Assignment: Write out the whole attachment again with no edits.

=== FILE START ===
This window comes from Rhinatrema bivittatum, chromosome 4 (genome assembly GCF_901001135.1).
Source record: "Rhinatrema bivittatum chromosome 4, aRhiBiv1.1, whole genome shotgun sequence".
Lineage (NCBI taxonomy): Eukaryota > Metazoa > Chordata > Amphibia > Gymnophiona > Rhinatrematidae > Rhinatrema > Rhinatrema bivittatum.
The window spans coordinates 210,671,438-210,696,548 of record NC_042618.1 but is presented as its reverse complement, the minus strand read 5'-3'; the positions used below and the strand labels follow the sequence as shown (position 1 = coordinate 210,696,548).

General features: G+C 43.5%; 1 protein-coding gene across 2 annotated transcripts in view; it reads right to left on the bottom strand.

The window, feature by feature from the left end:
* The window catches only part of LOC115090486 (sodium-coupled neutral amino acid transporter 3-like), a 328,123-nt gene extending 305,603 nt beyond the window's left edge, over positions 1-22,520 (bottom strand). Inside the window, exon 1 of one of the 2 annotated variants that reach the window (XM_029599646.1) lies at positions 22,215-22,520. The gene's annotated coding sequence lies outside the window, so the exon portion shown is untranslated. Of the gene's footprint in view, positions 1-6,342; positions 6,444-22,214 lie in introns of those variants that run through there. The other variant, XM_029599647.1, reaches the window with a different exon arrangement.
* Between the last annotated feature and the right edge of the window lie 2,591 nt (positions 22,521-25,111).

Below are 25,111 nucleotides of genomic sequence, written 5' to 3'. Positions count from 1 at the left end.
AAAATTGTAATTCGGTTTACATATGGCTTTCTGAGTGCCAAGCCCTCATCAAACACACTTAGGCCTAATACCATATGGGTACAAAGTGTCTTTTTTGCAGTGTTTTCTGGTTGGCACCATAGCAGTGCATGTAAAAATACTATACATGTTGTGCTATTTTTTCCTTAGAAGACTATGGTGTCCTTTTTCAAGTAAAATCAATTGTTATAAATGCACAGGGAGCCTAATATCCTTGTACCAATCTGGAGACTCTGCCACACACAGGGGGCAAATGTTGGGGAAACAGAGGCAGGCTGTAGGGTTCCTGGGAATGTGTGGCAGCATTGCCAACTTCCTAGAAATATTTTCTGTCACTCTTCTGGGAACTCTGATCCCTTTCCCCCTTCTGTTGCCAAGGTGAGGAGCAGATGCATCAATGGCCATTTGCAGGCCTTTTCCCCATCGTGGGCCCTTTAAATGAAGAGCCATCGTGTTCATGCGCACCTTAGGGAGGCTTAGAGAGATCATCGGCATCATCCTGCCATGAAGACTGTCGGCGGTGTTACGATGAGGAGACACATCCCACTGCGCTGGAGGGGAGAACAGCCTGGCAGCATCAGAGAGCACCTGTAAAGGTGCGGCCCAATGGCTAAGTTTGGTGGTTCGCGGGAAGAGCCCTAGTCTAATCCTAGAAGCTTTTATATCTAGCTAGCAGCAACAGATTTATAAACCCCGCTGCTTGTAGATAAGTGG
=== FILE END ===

This window comes from Rhinatrema bivittatum, chromosome 4 (genome assembly GCF_901001135.1).
Source record: "Rhinatrema bivittatum chromosome 4, aRhiBiv1.1, whole genome shotgun sequence".
Lineage (NCBI taxonomy): Eukaryota > Metazoa > Chordata > Amphibia > Gymnophiona > Rhinatrematidae > Rhinatrema > Rhinatrema bivittatum.
The window spans coordinates 210,671,438-210,696,548 of record NC_042618.1 but is presented as its reverse complement, the minus strand read 5'-3'; the positions used below and the strand labels follow the sequence as shown (position 1 = coordinate 210,696,548).

General features: G+C 43.5%; 1 protein-coding gene across 2 annotated transcripts in view; it reads right to left on the bottom strand.

The window, feature by feature from the left end:
* The window catches only part of LOC115090486 (sodium-coupled neutral amino acid transporter 3-like), a 328,123-nt gene extending 305,603 nt beyond the window's left edge, over positions 1-22,520 (bottom strand). Inside the window, exon 1 of one of the 2 annotated variants that reach the window (XM_029599646.1) lies at positions 22,215-22,520. The gene's annotated coding sequence lies outside the window, so the exon portion shown is untranslated. Of the gene's footprint in view, positions 1-6,342; positions 6,444-22,214 lie in introns of those variants that run through there. The other variant, XM_029599647.1, reaches the window with a different exon arrangement.
* Between the last annotated feature and the right edge of the window lie 2,591 nt (positions 22,521-25,111).

Below are 25,111 nucleotides of genomic sequence, written 5' to 3'. Positions count from 1 at the left end.
AAAATTGTAATTCGGTTTACATATGGCTTTCTGAGTGCCAAGCCCTCATCAAACACACTTAGGCCTAATACCATATGGGTACAAAGTGTCTTTTTTGCAGTGTTTTCTGGTTGGCACCATAGCAGTGCATGTAAAAATACTATACATGTTGTGCTATTTTTTCCTTAGAAGACTATGGTGTCCTTTTTCAAGTAAAATCAATTGTTATAAATGCACAGGGAGCCTAATATCCTTGTACCAATCTGGAGACTCTGCCACACACAGGGGGCAAATGTTGGGGAAACAGAGGCAGGCTGTAGGGTTCCTGGGAATGTGTGGCAGCATTGCCAACTTCCTAGAAATATTTTCTGTCACTCTTCTGGGAACTCTGATCCCTTTCCCCCTTCTGTTGCCAAGGTGAGGAGCAGATGCATCAATGGCCATTTGCAGGCCTTTTCCCCATCGTGGGCCCTTTAAATGAAGAGCCATCGTGTTCATGCGCACCTTAGGGAGGCTTAGAGAGATCATCGGCATCATCCTGCCATGAAGACTGTCGGCGGTGTTACGATGAGGAGACACATCCCACTGCGCTGGAGGGGAGAACAGCCTGGCAGCATCAGAGAGCACCTGTAAAGGTGCGGCCCAATGGCTAAGTTTGGTGGTTCGCGGGAAGAGCCCTAGTCTAATCCTAGAAGCTTTTATATCTAGCTAGCAGCAACAGATTTATAAACCCCGCTGCTTGTAGATAAGTGG